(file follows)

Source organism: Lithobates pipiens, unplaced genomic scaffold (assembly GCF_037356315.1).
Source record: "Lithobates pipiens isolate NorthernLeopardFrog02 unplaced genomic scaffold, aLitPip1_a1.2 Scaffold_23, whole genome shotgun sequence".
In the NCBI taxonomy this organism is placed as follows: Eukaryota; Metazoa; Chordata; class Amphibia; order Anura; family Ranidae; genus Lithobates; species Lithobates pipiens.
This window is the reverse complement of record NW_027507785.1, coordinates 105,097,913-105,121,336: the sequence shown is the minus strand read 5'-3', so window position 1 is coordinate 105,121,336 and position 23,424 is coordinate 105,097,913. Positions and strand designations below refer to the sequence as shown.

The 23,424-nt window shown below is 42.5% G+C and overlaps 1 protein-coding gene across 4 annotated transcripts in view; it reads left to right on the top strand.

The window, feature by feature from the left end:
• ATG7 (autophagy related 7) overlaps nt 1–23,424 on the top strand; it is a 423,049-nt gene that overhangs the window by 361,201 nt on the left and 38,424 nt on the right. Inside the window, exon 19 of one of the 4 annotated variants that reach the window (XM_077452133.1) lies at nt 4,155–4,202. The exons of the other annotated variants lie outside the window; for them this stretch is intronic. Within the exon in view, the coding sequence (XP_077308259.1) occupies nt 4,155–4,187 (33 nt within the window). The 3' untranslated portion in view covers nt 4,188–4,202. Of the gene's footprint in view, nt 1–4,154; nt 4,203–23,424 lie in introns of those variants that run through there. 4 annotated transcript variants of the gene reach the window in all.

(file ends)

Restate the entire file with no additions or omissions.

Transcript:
Source organism: Lithobates pipiens, unplaced genomic scaffold (assembly GCF_037356315.1).
Source record: "Lithobates pipiens isolate NorthernLeopardFrog02 unplaced genomic scaffold, aLitPip1_a1.2 Scaffold_23, whole genome shotgun sequence".
In the NCBI taxonomy this organism is placed as follows: Eukaryota; Metazoa; Chordata; class Amphibia; order Anura; family Ranidae; genus Lithobates; species Lithobates pipiens.
This window is the reverse complement of record NW_027507785.1, coordinates 105,097,913-105,121,336: the sequence shown is the minus strand read 5'-3', so window position 1 is coordinate 105,121,336 and position 23,424 is coordinate 105,097,913. Positions and strand designations below refer to the sequence as shown.

The 23,424-nt window shown below is 42.5% G+C and overlaps 1 protein-coding gene across 4 annotated transcripts in view; it reads left to right on the top strand.

The window, feature by feature from the left end:
• ATG7 (autophagy related 7) overlaps nt 1–23,424 on the top strand; it is a 423,049-nt gene that overhangs the window by 361,201 nt on the left and 38,424 nt on the right. Inside the window, exon 19 of one of the 4 annotated variants that reach the window (XM_077452133.1) lies at nt 4,155–4,202. The exons of the other annotated variants lie outside the window; for them this stretch is intronic. Within the exon in view, the coding sequence (XP_077308259.1) occupies nt 4,155–4,187 (33 nt within the window). The 3' untranslated portion in view covers nt 4,188–4,202. Of the gene's footprint in view, nt 1–4,154; nt 4,203–23,424 lie in introns of those variants that run through there. 4 annotated transcript variants of the gene reach the window in all.